The rise in Bulgarian citizenship among the people of FYROM


normal Readers emails The rise in Bulgarian citizenship among the people of FYROM

The rise in Bulgarian citizenship among the people of FYROM
Australian Macedonian Advisory Council
May 13, 2010
Citizens that live in a country that is a member state of the European Union enjoy the benefits of a single market which provides for the free movement of people, goods, services and capital. This allows for the ability to study, work, travel and reside permanently in any other EU member state.

The Former Yugoslav Republic of Macedonia (FYROM) is currently not an EU member and is yet to receive an accession date for its European Union membership. Becoming an EU member state for FYROM will allow the country to move closer to gaining credibility, and access to an economic and political union, amidst their current political conflicts.

Bulgaria on the other hand, has been an EU member state since its accession in January 2007. In order to be granted Bulgarian citizenship, a person must prove their Bulgarian origins, through their family name and birth certificate. If they cannot produce the appropriate documentation to prove their Bulgarian origins, they cannot be granted citizenship. The entire process can take up to five years to reach completion.

A total of 75,000 people have been granted Bulgarian citizenship over the past 20 years. From this, 50,000 (or 67%) are from the FYROM. In the first four months of 2010, 6,103 people have been granted Bulgarian citizenship, of which 4,562 (or 75%) have gone to people from FYROM. If this growth continues throughout 2010, then a total of 20,000 Bulgarian passports could be issued in 2010 alone. What is alarming is that under these rules, two-thirds of FYROM’s population of two million people are eligible for Bulgarian citizenship, as they are of Bulgarian origins. ( Even more alarming is the contradiction of the above statistics, with the notion that the people of FYROM have been trying to establish their identity as “Macedonians”. If this is the case, then why are thousands of people from FYROM acquiring Bulgarian passports?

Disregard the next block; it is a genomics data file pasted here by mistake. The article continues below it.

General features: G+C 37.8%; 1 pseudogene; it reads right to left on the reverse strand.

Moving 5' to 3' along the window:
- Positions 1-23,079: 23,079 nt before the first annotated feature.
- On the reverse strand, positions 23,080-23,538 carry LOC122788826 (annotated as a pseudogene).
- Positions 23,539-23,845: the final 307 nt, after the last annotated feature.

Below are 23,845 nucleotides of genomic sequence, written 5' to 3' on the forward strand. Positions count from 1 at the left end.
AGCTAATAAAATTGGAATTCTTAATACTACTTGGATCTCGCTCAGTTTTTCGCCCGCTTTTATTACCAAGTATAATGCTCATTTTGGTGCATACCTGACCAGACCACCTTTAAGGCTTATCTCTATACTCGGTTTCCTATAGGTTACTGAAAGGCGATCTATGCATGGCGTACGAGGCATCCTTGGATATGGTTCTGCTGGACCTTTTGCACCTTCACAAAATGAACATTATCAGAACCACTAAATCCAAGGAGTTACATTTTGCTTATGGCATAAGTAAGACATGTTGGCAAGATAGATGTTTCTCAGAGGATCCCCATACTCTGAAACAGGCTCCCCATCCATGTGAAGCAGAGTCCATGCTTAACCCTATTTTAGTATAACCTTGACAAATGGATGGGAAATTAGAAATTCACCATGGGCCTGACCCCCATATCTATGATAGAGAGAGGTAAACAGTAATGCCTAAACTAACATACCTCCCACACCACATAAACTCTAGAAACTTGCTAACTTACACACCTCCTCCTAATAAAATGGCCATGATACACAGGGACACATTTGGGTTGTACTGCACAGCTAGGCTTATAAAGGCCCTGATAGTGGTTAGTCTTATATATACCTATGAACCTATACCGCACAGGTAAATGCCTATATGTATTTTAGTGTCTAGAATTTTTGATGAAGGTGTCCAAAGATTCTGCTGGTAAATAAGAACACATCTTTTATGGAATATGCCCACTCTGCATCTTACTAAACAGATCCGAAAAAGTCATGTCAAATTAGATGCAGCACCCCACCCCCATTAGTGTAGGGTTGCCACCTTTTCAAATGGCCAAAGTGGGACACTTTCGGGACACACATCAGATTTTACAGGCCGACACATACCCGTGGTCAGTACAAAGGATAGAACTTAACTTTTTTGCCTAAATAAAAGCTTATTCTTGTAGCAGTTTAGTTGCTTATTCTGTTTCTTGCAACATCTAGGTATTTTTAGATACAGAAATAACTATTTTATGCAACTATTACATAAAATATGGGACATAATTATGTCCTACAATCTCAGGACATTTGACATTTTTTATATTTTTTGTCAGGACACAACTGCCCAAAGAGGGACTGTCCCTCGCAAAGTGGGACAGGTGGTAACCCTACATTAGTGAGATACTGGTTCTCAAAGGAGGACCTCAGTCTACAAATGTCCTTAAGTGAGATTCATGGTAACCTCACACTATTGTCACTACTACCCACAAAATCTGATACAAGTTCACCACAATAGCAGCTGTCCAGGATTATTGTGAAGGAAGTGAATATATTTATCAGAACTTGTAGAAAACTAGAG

Although it is not so clear as to why so many people from FYROM have been acquiring Bulgarian passports, it does raise some poignant questions as to the future status of this region. What does this mean for the current name dispute regarding Greece and FYROM? The situation pertaining to the neighbourly relations between Greece , Bulgaria and FYROM? What does this do to FYROM’s chances of joining the EU?

There is a belief that once FYROM becomes an EU member, the number of people acquiring Bulgarian passports will reduce. This remains to be seen.

Australian Macedonian Advisory Council

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  1. Bulgaria: 4.562 persons from FYROM took Bulgarian Citizenship between January and April, 2010
  2. 30 000 Bulgarian citizenship applications approved in 2010
  3. Let’s stop discrimination and torture against people with Bulgarian self-consciousness in FYROM
  4. RADKO Association regarding FYROM – Bulgarian population is subjected to repressions, police persecution and harassment, discrimination and genocide
  5. “Erasing Bulgarian material memories” continues in FYROM – The New target is now all the Bulgarian military graves